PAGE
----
The androgen insensitivity syndrome is a heterogeneous disorder with a wide spectrum of phenotypic abnormalities, ranging from complete female to ambiguous forms that more closely resemble males. The primary abnormality is a defective androgen receptor protein due to a mutation of the androgen receptor gene. This prevents normal androgen action and thus leads to impaired virilisation. A point mutation of the androgen receptor gene affecting two siblings with partial androgen insensitivity syndrome is described. One had cliteromegaly and labial fusion and was raised as a girl, whereas the other sibling had micropenis and penoscrotal hypospadias and was raised as a boy. Both were shown to have the arginine 840 to cysteine mutation. The phenotypic variation in this family is thus dependent on factors other than abnormalities of the androgen receptor gene alone.
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Mutations of the androgen receptor gene in subjects with a 46,XY karyotype give rise to the androgen insensitivity syndrome (AIS). The syndrome is a heterogeneous disorder with a wide spectrum of phenotypic abnormalities ranging from complete female to ambiguous forms that more closely resemble males. The primary abnormality is a defective androgen receptor protein which prevents normal androgen action and thus leads to impaired virilisation.1-3
The androgen receptor protein is encoded by a single gene containing eight exons located on the Xq 11-12.4 Like other members of the steroid receptor family the gene comprises three functional domains: parts of the N terminal end promote the transactivation of certain target genes; a DNA binding domain facilitates binding of the androgen receptor protein onto promoter regions of specific target genes; and a steroid binding region is responsible for the specificity and affinity of ligand binding.5 Studies of AIS to date, mainly in subjects with complete forms of the syndrome, have identified a variety of androgen receptor gene deletions and insertions and a much larger number of single base mutations that introduce premature termination codons, amino acid changes, or aberrant messenger RNA splicing.6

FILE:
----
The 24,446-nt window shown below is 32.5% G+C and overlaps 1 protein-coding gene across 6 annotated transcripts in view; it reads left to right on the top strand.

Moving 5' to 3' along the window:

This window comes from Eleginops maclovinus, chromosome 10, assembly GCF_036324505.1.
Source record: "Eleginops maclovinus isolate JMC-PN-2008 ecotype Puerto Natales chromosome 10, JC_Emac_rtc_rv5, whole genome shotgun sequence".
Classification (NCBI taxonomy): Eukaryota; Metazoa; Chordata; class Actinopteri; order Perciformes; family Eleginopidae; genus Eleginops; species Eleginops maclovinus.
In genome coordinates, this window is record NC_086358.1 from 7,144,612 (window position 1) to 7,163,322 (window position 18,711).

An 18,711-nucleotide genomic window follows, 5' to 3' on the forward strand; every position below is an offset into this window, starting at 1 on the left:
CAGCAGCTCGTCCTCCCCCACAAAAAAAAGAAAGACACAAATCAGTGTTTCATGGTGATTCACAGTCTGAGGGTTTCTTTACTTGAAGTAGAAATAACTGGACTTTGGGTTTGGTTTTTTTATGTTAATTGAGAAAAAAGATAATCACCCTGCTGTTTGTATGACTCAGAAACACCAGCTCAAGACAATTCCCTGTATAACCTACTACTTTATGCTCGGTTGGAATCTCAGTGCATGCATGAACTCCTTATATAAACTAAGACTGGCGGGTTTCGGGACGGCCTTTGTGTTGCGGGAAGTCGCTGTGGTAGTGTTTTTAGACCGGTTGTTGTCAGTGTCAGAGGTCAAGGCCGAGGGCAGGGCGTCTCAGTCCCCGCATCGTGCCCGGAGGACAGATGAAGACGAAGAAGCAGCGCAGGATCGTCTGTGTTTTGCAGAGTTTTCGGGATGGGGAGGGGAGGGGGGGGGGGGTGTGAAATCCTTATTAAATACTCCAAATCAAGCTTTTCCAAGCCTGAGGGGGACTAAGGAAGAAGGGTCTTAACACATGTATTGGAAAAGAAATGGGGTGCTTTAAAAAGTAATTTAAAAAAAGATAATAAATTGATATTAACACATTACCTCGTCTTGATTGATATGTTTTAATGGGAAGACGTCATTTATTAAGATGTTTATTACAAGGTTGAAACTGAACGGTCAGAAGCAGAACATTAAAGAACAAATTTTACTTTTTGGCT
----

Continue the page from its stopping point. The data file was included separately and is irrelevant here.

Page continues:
Four sites in the steroid binding domain, arginine residues 774, 840, and 855, and valine 866, appear to have a particularly high frequency of mutation and together account for about one quarter of the missense mutations reported to date.3 6 Arginine 840 is reported to be the site of substitution by either cysteine or histidine in multiple patients (three and nine patients, respectively). These substitutions are both associated with a variety of phenotypes within the partial form of AIS, highlighting the complexity of the genotype-phenotype relation in androgen insensitivity.3Indeed, even within a few families with partial AIS considerable phenotypic variability has been reported,7 8 although most of these reports were before mutational analyses of the androgen receptor gene were possible. The molecular basis of this phenotypic variation has been investigated in only a few families9and is still not understood.
We describe a point mutation of the androgen receptor gene affecting two siblings with the partial form of the AIS in a completely different manner. One had cliteromegaly and labial fusion and was raised as a girl, whereas the other sibling had micropenis and penoscrotal hypospadias and was raised as a boy. Both were shown to have the arginine 840 to cysteine mutation.
Subjects and methods